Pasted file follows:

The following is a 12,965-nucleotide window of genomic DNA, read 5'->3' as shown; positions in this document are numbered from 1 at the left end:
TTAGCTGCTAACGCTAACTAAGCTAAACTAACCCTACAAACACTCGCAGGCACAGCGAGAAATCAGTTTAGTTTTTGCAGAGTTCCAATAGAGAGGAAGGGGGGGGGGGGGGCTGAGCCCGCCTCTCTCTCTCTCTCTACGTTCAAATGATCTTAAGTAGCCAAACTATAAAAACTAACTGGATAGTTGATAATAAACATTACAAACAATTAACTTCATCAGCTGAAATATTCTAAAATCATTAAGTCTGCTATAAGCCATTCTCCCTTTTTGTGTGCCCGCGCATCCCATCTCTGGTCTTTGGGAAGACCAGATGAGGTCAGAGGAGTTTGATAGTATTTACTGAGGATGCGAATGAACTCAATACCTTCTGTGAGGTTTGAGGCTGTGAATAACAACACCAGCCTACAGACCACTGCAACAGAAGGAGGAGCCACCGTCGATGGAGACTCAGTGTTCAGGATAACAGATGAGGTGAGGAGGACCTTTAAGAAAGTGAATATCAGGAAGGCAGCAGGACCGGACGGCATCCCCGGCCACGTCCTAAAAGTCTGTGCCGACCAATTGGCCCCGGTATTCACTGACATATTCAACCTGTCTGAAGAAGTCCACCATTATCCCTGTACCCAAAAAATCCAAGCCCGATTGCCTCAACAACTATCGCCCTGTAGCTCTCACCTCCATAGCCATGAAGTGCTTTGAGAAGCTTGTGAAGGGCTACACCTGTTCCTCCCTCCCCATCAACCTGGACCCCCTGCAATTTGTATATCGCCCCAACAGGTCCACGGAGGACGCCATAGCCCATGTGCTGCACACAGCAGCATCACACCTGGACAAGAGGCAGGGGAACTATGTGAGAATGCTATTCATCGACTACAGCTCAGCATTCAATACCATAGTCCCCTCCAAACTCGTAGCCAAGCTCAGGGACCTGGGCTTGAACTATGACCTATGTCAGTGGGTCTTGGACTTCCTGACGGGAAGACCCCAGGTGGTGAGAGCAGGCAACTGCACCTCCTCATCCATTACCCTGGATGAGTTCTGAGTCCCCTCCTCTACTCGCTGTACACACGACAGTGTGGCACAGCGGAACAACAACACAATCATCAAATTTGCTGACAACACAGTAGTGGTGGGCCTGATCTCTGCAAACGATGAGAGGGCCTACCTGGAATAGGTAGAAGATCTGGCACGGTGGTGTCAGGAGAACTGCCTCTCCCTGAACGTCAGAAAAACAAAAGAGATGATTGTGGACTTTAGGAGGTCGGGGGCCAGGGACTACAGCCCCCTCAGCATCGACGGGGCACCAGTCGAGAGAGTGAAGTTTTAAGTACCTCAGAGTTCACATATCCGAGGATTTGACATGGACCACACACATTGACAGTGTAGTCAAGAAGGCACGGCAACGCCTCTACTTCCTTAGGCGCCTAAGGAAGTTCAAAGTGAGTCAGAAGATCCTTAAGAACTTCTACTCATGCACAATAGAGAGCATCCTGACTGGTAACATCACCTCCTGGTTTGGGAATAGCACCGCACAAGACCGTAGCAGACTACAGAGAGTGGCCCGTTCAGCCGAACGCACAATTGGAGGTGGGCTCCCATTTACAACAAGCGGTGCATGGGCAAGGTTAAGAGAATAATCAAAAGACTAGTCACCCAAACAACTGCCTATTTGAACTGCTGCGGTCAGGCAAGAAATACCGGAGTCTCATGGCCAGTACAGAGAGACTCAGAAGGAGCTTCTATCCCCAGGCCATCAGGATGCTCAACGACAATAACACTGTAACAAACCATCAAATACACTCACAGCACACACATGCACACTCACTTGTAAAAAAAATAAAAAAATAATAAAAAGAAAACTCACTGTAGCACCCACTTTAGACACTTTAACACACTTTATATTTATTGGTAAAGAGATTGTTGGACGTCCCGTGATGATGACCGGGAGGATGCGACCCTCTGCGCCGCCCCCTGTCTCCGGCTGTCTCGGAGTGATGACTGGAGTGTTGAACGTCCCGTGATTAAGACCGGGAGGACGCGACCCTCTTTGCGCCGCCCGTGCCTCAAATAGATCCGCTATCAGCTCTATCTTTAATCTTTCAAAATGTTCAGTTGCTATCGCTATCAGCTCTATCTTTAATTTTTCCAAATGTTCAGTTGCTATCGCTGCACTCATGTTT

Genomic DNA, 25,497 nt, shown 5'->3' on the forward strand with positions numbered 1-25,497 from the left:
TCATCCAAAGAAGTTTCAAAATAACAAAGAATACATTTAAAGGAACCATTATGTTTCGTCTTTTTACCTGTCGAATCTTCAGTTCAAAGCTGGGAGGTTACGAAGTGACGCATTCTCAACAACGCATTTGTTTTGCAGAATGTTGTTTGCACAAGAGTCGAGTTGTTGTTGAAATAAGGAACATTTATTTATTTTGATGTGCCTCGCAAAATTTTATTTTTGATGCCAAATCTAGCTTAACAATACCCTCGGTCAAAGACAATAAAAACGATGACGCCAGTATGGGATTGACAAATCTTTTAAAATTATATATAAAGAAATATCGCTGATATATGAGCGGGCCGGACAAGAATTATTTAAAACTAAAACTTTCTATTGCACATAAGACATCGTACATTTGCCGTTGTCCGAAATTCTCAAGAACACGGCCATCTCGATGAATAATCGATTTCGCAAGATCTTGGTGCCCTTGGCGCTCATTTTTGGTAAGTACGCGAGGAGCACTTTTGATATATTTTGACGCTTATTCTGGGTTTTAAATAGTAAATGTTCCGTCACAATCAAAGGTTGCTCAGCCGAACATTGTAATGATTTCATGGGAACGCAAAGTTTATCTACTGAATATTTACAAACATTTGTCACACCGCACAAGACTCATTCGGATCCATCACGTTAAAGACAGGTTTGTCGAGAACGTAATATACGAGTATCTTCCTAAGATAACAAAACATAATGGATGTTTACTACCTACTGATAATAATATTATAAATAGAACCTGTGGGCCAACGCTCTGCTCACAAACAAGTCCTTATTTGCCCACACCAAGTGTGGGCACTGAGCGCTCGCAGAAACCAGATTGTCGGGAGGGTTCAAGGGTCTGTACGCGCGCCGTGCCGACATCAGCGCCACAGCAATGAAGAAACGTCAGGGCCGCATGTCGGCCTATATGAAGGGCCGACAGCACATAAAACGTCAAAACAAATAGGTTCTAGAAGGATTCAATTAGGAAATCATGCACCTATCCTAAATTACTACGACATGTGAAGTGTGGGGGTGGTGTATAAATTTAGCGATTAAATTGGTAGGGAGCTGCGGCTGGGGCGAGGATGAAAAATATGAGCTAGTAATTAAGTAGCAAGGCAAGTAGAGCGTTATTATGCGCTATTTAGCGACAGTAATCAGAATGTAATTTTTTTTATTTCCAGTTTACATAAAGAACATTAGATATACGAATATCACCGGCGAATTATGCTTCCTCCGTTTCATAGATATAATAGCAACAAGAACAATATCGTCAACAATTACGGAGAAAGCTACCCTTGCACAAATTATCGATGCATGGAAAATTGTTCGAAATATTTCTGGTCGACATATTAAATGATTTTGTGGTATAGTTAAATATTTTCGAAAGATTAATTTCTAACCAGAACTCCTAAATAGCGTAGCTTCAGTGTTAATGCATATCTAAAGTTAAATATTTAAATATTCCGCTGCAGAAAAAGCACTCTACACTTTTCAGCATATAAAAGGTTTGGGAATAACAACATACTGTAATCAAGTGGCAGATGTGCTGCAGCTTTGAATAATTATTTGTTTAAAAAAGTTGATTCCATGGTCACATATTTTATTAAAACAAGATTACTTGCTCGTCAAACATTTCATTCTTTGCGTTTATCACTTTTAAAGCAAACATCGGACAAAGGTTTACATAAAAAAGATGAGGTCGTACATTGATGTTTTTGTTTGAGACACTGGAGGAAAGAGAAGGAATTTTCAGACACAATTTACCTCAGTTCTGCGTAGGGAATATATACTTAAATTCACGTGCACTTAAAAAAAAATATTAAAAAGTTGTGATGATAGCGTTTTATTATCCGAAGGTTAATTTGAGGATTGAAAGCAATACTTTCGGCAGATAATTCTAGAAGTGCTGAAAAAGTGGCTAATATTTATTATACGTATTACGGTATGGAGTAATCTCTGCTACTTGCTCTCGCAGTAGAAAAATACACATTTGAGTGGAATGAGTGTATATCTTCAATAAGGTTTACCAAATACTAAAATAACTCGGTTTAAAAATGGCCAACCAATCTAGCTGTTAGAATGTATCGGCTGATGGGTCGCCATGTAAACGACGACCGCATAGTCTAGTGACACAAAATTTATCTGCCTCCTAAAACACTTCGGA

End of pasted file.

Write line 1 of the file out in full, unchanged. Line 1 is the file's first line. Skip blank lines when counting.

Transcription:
The following is a 12,965-nucleotide window of genomic DNA, read 5'->3' as shown; positions in this document are numbered from 1 at the left end: